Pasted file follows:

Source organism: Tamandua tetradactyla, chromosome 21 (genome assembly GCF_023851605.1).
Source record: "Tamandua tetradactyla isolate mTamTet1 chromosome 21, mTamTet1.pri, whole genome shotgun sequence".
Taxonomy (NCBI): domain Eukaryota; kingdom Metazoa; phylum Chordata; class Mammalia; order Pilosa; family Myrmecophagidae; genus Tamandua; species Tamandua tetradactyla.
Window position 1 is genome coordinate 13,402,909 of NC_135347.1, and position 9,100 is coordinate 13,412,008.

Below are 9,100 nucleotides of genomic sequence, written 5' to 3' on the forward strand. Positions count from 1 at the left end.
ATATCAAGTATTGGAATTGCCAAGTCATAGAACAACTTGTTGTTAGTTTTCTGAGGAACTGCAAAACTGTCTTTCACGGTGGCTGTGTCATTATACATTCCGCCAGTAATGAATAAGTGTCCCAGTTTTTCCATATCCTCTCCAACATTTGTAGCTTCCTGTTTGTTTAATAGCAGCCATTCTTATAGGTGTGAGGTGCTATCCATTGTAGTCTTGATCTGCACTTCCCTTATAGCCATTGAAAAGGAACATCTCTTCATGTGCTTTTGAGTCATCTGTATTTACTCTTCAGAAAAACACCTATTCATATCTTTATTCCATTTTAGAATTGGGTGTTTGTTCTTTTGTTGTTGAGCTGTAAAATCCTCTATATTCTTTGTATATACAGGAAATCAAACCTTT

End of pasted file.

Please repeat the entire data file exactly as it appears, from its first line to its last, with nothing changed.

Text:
Source organism: Tamandua tetradactyla, chromosome 21 (genome assembly GCF_023851605.1).
Source record: "Tamandua tetradactyla isolate mTamTet1 chromosome 21, mTamTet1.pri, whole genome shotgun sequence".
Taxonomy (NCBI): domain Eukaryota; kingdom Metazoa; phylum Chordata; class Mammalia; order Pilosa; family Myrmecophagidae; genus Tamandua; species Tamandua tetradactyla.
Window position 1 is genome coordinate 13,402,909 of NC_135347.1, and position 9,100 is coordinate 13,412,008.

Below are 9,100 nucleotides of genomic sequence, written 5' to 3' on the forward strand. Positions count from 1 at the left end.
ATATCAAGTATTGGAATTGCCAAGTCATAGAACAACTTGTTGTTAGTTTTCTGAGGAACTGCAAAACTGTCTTTCACGGTGGCTGTGTCATTATACATTCCGCCAGTAATGAATAAGTGTCCCAGTTTTTCCATATCCTCTCCAACATTTGTAGCTTCCTGTTTGTTTAATAGCAGCCATTCTTATAGGTGTGAGGTGCTATCCATTGTAGTCTTGATCTGCACTTCCCTTATAGCCATTGAAAAGGAACATCTCTTCATGTGCTTTTGAGTCATCTGTATTTACTCTTCAGAAAAACACCTATTCATATCTTTATTCCATTTTAGAATTGGGTGTTTGTTCTTTTGTTGTTGAGCTGTAAAATCCTCTATATTCTTTGTATATACAGGAAATCAAACCTTT